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Monthly Archives: February 2018

Get the Perfect Exposure

The problem is that you didn’t expose your film properly.

Whether we use a digital or film camera, we need to be able to calculate exposure properly. But first, we need to understand how the aperture and the shutter work together. We also need to know how film handles light, and the relationship between film light sensitivity and f/stops.

Lets take a quick look at the main elements.

Aperture and f/stops: the aperture is an opening in the centre of the lens through which light passes. The amount of light which passes through an aperture is indicated by f/stops. The lower the f/stop the more light that passes through the aperture. Opening up one full f/stop doubles the amount of light entering the camera. F/4 admits twice the light of f5.6.

Shutter: the shutter is a mechanical device that controls the length of time that light is allowed to act on the film. Each time you open the shutter by one, we double the light, when we close down the light by one we half the light. Opening the shutter at 1 second allows twice the light as that of a ½ second.

ISO (ASA): stands for International Standards Organisation. The initials are used for film speed which rates light sensitivity. A film with an ISO number 100 is twice as light sensitive as a film with an ISO of 50. The faster the film, the more sensitive it is to light.

Most digital SLR have ISO settings built in to them. If you are taking a low light image with a digital camera use a slow ISO rating of 200 or upwards.

Getting the perfect exposure isn’t easy, but there are several different ways of making it easier.

Using a light meter: there are two types of light meters,

1. Reflected-light meter (the same that is built into your camera) works by pointing the meter at your subject.

2. Incident-light meter: instead of pointing the meter at your subject, you stand beside the subject and point the meter at the camera. The light that falls on your subject will also fall on your meter.

The most common way is to use the meter built into your camera. All modern day cameras have a reflected-light meter built in to them. But don’t point the camera directly at your subject from 10 meters. This will more than likely underexpose your image. Take the exposure reading up-close, then return to the starting position and take your image.

It doesn’t matter which metering system we use, if we don’t point them in the right direction our images will return too dark or too bright. The key is to know where to point the meter.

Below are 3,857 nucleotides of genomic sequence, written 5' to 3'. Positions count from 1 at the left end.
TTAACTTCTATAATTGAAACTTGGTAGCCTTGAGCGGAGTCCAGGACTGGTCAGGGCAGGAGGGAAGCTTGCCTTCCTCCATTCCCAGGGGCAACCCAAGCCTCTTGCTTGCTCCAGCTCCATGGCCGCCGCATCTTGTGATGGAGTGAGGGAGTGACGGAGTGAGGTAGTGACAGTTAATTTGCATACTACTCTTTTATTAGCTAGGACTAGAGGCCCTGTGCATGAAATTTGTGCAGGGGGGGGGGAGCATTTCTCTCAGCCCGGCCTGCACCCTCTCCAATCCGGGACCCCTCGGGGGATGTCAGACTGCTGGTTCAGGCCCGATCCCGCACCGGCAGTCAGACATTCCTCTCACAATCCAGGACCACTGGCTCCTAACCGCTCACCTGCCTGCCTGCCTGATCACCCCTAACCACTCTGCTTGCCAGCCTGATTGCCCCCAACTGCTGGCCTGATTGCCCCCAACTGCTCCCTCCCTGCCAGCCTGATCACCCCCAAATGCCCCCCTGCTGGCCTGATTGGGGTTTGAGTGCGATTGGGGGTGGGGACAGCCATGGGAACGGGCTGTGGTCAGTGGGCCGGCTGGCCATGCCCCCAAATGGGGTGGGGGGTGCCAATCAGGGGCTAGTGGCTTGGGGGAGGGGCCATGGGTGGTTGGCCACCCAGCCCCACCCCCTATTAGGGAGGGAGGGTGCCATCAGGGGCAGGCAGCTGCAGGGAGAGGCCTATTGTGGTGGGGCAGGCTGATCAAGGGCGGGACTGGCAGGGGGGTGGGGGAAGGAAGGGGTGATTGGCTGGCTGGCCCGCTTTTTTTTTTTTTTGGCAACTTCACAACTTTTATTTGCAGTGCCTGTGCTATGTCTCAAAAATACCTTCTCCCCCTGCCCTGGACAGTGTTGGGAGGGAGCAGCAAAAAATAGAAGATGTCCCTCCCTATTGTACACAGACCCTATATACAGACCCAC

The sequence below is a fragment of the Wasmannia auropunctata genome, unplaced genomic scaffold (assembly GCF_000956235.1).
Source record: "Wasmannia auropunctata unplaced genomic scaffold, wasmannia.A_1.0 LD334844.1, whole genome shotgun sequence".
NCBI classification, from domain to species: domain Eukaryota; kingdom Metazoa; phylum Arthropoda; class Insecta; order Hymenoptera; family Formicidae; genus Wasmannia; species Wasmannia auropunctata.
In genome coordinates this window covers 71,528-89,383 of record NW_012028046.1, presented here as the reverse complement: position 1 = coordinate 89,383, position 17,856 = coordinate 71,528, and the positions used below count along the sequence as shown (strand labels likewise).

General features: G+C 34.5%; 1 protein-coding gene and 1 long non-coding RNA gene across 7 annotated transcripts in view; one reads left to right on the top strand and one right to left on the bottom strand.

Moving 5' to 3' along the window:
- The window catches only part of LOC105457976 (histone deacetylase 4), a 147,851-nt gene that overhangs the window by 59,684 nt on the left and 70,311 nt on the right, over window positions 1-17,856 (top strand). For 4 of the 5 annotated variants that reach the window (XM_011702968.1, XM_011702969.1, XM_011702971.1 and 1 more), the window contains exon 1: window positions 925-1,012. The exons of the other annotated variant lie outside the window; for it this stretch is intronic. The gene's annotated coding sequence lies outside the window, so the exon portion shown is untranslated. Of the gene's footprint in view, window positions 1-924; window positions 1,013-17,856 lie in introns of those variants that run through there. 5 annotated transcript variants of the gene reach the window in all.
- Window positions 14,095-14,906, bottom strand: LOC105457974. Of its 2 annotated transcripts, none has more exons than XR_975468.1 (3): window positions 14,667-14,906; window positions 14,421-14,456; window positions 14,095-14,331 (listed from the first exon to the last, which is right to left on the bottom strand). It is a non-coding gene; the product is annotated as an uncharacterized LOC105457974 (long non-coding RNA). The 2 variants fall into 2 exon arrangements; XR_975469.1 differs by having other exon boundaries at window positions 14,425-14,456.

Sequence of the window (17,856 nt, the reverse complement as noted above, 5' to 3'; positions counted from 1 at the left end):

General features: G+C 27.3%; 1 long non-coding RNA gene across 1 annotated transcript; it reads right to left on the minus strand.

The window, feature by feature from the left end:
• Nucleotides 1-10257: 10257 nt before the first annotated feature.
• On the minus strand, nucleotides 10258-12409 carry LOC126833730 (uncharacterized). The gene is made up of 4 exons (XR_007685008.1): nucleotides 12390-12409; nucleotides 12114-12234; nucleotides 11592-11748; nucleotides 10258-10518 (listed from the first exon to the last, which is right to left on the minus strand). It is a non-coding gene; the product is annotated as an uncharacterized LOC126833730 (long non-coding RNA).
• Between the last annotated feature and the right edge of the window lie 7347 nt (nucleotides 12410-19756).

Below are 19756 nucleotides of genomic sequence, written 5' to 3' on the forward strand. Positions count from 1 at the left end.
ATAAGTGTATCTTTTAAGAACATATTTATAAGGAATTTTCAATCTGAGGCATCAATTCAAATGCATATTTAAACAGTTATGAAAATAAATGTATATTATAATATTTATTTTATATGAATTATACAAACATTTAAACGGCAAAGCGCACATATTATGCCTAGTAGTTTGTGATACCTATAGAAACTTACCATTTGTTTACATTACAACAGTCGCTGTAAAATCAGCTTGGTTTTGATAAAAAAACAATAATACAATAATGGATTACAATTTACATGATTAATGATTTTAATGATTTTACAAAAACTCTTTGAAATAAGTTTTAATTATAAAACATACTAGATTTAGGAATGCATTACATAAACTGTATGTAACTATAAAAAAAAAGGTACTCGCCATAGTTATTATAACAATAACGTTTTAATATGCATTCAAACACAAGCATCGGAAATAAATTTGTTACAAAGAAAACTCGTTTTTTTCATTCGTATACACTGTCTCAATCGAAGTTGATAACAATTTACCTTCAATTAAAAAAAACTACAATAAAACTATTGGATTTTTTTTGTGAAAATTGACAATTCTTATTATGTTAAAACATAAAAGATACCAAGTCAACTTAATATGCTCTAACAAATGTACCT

All about Exposure Compensation

Looking at different digital cameras, even temperately costing digital cameras have arrangements for exposure compensation settings. To explain in a bit detail, the exposure compensation allows the users to control the amount of light entering the lens. And thereby the illumination of the photograph is decided. Exposure compensation can be altered manually or by the help of a digital camera’s exposure compensation setting that lets one override the metered exposure set inside the digital camera itself. Strictly speaking, the exposure values provide an expedient line of attack to put a figure on the available light intensity and therefore exposure.

As per general norms of the users of digital cameras, certain standards exist for selecting such values. These values are specifically known as Exposure Values (EV). Selecting an up to standard Exposure Values (EV) helps maintain the details contained in dark areas of a photo, or diminish the more than usually bright areas. Again, looking from technical point of view, the Exposure Values are numbers that refer to an assortment of combinations of apertures of lenses and shutter speed respectively. They have a selective range of values, ranging between -2 to +2 Exposure Values (EV). As a general rule positive exposure settings are used for cases where bulky areas of a scene are especially bright such as taking pictures of a snow scene and also during times of photographing when the background is a good deal brighter than the focal area under consideration. Also, negative exposure settings are used for cases where bulky areas of a scene are especially dark and also during times of photographing when the background is a good deal darker than the fore area under consideration.

One point that is worth noting is that light meters cannot see color. They deliver every scene as 18% middle gray and become accustomed to the exposure accordingly. And most digital cameras will allows a photographer to compensate the exposure by 1 to 2 EV plus or minus in 1/3 or 1/2 stop increments. A very important realization for any photographer is that the right exposure is only “correct” in the eye of the photographer; Exposure Value compensation can also be used as a creative tool.